The scary fact of government-paid internet trolls and agents

There is no necessity to speculate about whether or not government agencies pay internet trolls and covert disinfo-agents when various mainstream and alternative media outlets have shown that this is an established fact.

A Redditor compiled a great list of articles from reputable sources on the subject matter, from the British, Russian, and American military using covert agents to spread disinfo and nationalistic propaganda, Israel creating monetary incentives for students to spread Pro-Israeli propaganda, various tools for online voting and polling manipulation, China’s internet spin doctors, and more. There is no end to online disinfo and manipulation created and perpetuated by paid trolls, bloggers, and agents.

Resurrecting Medusa

For thousands of years, the symbol of the Medusa was used to represent the power of fear and the knowledge that we can, by approaching our fears in an enlightened state of mind, find a way to overcome them.

However, for a brief time, in the first half of the 20th century, Sigmund Freud seemed to turn an archaic myth on its head, if you’ll excuse the pun, and render its transformative motifs into something far more repressive.

In his poorly argued essay, Medusa’s Head, Freud declared the Medusa to be a symbol of castration. He cites the decapitation of the mythic female figure as a response to a male’s first sight of female genitals and the resulting emasculation anxiety. (1.)

This particular view has been rejected today and in particular by feminist writers and thinkers who, rightly, argue that Freud was reducing the Medusa to a visual construct for men, with no integrity or role in her own right.

Obviously, we can find all kinds of phallic symbolism in the Medusa, from snakes to her power to ‘stiffen’ and this falls into Freud’s obsession with penis-envy. However, Freud himself seems to be unsure of how to prove his own theory, writing in Medusa’s Head that, “In order seriously to substantiate this interpretation it would be necessary to investigate the origin of this isolated symbol of horror in Greek mythology as well as parallels to it in other mythologies.” (2.)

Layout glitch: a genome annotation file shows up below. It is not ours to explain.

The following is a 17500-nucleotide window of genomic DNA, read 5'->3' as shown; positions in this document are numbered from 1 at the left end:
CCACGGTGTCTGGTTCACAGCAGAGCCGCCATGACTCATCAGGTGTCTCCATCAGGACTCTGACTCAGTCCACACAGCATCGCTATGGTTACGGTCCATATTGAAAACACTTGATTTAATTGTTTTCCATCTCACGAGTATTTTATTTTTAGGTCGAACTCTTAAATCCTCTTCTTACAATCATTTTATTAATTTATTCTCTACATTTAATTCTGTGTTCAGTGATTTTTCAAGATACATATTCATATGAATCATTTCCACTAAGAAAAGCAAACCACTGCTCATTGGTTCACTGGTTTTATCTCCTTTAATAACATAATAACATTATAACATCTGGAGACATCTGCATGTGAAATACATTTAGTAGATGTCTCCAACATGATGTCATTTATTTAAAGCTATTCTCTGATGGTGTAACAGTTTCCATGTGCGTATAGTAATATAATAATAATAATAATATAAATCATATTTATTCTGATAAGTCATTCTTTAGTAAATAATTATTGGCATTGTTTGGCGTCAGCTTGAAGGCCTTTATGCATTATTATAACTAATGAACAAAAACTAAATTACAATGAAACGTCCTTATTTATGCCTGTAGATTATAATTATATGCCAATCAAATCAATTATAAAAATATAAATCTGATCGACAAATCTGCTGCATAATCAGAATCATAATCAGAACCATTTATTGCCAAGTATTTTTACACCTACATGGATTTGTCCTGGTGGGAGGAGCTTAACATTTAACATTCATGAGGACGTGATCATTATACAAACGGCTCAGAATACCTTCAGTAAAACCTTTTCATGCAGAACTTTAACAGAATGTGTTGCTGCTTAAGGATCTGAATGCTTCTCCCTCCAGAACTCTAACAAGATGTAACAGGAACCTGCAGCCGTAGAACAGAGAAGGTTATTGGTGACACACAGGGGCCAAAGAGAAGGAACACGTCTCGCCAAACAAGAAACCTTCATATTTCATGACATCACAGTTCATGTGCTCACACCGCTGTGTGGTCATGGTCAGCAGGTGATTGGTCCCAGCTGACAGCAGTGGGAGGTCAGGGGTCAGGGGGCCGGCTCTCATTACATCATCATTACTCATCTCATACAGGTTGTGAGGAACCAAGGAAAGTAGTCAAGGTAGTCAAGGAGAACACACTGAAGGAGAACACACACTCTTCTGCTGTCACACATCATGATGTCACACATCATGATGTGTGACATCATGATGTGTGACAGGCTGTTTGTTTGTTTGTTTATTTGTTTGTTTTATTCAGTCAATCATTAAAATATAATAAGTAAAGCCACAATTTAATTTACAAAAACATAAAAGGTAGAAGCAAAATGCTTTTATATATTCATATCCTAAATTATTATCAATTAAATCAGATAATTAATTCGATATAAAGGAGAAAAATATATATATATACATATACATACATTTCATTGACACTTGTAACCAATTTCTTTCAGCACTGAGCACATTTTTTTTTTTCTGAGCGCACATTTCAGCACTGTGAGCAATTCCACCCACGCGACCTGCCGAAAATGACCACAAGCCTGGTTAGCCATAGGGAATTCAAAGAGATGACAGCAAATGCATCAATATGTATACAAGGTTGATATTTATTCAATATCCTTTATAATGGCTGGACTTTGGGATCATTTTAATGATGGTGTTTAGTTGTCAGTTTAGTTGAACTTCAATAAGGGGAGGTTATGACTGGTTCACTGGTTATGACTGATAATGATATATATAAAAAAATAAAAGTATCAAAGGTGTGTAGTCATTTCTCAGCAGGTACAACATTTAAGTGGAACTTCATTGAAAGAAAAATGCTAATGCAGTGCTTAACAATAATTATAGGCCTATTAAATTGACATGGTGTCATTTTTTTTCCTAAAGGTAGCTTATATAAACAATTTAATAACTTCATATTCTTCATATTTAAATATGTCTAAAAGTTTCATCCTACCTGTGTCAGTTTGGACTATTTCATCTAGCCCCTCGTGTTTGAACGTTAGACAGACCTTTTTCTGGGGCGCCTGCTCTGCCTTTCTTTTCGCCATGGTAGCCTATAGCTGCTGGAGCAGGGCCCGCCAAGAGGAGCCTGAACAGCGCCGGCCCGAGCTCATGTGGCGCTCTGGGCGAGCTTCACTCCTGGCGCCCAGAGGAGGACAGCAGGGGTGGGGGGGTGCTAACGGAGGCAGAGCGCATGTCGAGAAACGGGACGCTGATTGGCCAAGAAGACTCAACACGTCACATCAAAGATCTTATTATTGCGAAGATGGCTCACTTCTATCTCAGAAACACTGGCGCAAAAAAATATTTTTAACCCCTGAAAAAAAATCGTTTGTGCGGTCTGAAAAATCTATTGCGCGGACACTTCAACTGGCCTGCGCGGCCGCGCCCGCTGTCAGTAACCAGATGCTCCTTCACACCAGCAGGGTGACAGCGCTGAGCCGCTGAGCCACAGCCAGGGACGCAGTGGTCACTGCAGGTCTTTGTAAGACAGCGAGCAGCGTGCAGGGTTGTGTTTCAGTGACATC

Perhaps Freud’s failing is best summed up by Freudian scholar and Professor of philosophy at Lakehead University, Todd Dufresne when he writes, “… it is psychoanalysis itself that has infected the Western soul with penis envy, oedipal conflicts, death drives and so on. For these ideas are not given to, and cannot be found in, the world. They must be created.” (3.)

When we return to the original myth we discover that the role of the Medusa does not end with her beheading. In fact, it is only through her death that Perseus discovers the gifts hidden within the Gorgon.

This is also what Freud failed to take account of and, perhaps, deliberately overlooked in order to try and substantiate his theory.

So, who is the Medusa and what was her original role? We might be surprised to learn that the Medusa is most likely a Greek version of The Green Man.

The Green Man is a nature deity usually portrayed with vines emerging from his head and this compares well to the Medusa and her snake hair. (4.) (5.) His first incarnation was as Osiris, who was portrayed as being green skinned, just as the Medusa, and was representative of the primal logos. Logos has been mistranslated as meaning word, but in fact, it’s true descriptive is ratio or pattern, linking it more to the Tao rather than the anthropomorphized Christian meaning.